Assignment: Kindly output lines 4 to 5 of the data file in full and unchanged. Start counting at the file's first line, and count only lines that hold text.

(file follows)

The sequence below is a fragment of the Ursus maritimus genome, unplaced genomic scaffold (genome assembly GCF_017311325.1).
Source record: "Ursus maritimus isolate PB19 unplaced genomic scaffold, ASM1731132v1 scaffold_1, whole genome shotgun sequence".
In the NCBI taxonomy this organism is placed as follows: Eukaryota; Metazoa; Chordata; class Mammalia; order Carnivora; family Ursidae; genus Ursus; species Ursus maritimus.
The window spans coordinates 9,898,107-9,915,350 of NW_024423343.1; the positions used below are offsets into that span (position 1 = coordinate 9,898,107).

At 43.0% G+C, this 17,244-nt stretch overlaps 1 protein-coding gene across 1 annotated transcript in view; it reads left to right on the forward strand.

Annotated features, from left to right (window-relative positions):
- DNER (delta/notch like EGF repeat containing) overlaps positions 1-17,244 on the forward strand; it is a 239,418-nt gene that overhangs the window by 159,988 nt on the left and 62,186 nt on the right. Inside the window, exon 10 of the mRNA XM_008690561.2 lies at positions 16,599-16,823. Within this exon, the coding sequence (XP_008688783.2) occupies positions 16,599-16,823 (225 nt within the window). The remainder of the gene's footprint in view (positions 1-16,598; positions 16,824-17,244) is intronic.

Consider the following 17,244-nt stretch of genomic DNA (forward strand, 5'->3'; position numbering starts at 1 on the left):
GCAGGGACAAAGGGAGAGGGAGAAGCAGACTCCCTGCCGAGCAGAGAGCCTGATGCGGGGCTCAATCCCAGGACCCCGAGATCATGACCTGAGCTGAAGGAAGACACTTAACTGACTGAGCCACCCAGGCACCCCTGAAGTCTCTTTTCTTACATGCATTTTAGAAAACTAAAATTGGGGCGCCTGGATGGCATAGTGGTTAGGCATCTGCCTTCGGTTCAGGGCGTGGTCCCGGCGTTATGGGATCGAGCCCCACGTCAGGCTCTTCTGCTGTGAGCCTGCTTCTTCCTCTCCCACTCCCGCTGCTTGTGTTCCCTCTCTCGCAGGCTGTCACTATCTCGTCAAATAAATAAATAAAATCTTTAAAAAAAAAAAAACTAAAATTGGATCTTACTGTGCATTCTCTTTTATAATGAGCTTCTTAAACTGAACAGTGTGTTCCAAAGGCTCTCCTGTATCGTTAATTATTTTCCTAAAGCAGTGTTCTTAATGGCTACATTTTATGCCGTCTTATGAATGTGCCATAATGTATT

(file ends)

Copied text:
The window spans coordinates 9,898,107-9,915,350 of NW_024423343.1; the positions used below are offsets into that span (position 1 = coordinate 9,898,107).

At 43.0% G+C, this 17,244-nt stretch overlaps 1 protein-coding gene across 1 annotated transcript in view; it reads left to right on the forward strand.